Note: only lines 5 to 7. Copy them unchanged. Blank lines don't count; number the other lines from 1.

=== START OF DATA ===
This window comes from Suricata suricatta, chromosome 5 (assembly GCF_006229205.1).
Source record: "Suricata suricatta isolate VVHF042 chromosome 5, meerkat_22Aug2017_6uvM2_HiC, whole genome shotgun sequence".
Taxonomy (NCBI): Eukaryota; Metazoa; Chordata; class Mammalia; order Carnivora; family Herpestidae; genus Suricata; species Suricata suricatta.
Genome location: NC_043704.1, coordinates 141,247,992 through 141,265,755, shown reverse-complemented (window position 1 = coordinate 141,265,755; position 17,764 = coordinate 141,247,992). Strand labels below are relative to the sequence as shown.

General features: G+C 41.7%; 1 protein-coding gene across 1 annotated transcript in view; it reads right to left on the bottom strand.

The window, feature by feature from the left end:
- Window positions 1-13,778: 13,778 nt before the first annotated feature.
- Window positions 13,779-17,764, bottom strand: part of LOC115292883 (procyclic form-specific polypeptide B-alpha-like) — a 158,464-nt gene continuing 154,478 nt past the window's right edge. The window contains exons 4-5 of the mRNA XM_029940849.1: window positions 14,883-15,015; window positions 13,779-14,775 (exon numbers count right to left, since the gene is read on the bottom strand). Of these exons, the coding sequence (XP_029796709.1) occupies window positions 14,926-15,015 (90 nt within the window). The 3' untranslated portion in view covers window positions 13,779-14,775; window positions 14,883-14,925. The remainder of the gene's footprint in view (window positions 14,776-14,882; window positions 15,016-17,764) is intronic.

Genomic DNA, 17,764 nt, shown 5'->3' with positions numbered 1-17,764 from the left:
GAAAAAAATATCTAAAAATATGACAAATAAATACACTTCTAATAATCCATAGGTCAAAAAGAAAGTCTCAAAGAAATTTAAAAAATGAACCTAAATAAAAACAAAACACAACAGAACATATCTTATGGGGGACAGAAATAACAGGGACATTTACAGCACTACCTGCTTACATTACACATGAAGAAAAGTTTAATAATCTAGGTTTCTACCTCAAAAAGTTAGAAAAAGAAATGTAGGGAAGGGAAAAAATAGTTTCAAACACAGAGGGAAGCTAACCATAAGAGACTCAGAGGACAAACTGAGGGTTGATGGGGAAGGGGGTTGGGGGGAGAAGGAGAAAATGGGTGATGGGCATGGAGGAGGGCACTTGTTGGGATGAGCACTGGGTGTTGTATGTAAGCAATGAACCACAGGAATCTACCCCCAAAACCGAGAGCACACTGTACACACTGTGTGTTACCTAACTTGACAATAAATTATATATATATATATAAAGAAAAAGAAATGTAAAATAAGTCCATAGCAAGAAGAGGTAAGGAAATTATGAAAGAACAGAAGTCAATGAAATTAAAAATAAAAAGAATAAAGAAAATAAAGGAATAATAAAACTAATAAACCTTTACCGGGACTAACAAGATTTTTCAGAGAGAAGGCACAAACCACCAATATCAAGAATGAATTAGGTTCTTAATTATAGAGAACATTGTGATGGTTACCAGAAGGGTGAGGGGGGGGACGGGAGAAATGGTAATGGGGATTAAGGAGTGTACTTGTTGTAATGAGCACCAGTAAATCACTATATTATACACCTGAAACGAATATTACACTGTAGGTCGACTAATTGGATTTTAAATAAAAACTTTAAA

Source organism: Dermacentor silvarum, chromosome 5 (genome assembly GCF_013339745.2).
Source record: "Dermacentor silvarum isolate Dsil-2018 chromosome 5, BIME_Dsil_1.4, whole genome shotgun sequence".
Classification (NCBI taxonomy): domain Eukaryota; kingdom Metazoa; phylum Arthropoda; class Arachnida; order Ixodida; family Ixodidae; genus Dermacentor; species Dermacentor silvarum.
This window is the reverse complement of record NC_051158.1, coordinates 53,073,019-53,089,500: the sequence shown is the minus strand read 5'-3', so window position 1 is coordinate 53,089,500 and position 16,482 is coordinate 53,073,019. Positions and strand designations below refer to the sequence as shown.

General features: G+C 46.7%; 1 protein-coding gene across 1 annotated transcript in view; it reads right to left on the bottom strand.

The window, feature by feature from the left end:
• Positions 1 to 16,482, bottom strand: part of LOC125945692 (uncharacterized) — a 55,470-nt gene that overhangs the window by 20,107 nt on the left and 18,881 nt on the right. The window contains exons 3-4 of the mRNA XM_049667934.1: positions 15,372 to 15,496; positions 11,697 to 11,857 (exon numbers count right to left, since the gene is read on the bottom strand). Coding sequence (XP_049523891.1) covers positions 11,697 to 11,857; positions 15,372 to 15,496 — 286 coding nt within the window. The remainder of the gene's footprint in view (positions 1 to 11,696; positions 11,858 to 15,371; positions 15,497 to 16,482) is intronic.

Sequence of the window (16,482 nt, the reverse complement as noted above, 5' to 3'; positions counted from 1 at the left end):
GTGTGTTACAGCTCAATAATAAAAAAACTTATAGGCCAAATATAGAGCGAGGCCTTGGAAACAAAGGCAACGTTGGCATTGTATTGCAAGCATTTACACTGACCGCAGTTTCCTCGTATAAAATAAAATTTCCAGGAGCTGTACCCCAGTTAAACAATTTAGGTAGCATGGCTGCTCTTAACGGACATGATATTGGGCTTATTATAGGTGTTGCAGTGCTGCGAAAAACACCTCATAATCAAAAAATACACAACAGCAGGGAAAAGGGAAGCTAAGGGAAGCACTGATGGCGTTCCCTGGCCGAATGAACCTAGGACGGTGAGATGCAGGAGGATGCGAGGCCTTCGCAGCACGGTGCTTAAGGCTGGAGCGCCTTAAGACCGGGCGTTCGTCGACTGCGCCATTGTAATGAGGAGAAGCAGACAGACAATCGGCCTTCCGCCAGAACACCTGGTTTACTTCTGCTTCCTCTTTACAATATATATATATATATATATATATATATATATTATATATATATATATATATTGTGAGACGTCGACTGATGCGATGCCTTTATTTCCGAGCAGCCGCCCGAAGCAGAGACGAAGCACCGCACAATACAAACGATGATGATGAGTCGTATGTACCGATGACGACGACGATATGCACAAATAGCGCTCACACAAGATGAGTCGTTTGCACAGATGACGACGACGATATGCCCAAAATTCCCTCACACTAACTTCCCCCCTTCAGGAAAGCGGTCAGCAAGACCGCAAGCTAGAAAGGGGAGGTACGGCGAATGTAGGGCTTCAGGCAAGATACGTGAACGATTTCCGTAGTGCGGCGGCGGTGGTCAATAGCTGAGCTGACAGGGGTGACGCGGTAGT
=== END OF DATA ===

General features: G+C 41.7%; 1 protein-coding gene across 1 annotated transcript in view; it reads right to left on the bottom strand.

The window, feature by feature from the left end:
- Window positions 1-13,778: 13,778 nt before the first annotated feature.